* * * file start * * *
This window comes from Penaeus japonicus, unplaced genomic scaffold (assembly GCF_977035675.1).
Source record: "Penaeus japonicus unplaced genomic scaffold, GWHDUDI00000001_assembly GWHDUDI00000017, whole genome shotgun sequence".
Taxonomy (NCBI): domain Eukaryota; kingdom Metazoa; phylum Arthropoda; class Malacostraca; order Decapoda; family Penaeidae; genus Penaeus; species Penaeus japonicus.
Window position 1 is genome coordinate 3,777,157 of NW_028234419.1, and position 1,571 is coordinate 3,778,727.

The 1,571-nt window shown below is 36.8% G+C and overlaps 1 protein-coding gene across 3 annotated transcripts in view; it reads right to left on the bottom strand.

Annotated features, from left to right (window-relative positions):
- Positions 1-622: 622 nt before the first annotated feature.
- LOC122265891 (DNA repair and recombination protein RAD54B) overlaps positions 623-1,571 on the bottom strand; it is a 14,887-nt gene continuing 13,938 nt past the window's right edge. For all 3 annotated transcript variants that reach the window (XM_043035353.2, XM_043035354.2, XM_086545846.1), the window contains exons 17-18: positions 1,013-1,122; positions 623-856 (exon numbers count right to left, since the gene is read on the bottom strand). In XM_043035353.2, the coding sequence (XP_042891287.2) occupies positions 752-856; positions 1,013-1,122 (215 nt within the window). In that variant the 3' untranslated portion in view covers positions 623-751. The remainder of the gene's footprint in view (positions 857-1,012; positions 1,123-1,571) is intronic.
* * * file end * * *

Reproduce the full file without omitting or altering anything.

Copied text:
This window comes from Penaeus japonicus, unplaced genomic scaffold (assembly GCF_977035675.1).
Source record: "Penaeus japonicus unplaced genomic scaffold, GWHDUDI00000001_assembly GWHDUDI00000017, whole genome shotgun sequence".
Taxonomy (NCBI): domain Eukaryota; kingdom Metazoa; phylum Arthropoda; class Malacostraca; order Decapoda; family Penaeidae; genus Penaeus; species Penaeus japonicus.
Window position 1 is genome coordinate 3,777,157 of NW_028234419.1, and position 1,571 is coordinate 3,778,727.

The 1,571-nt window shown below is 36.8% G+C and overlaps 1 protein-coding gene across 3 annotated transcripts in view; it reads right to left on the bottom strand.

Annotated features, from left to right (window-relative positions):
- Positions 1-622: 622 nt before the first annotated feature.
- LOC122265891 (DNA repair and recombination protein RAD54B) overlaps positions 623-1,571 on the bottom strand; it is a 14,887-nt gene continuing 13,938 nt past the window's right edge. For all 3 annotated transcript variants that reach the window (XM_043035353.2, XM_043035354.2, XM_086545846.1), the window contains exons 17-18: positions 1,013-1,122; positions 623-856 (exon numbers count right to left, since the gene is read on the bottom strand). In XM_043035353.2, the coding sequence (XP_042891287.2) occupies positions 752-856; positions 1,013-1,122 (215 nt within the window). In that variant the 3' untranslated portion in view covers positions 623-751. The remainder of the gene's footprint in view (positions 857-1,012; positions 1,123-1,571) is intronic.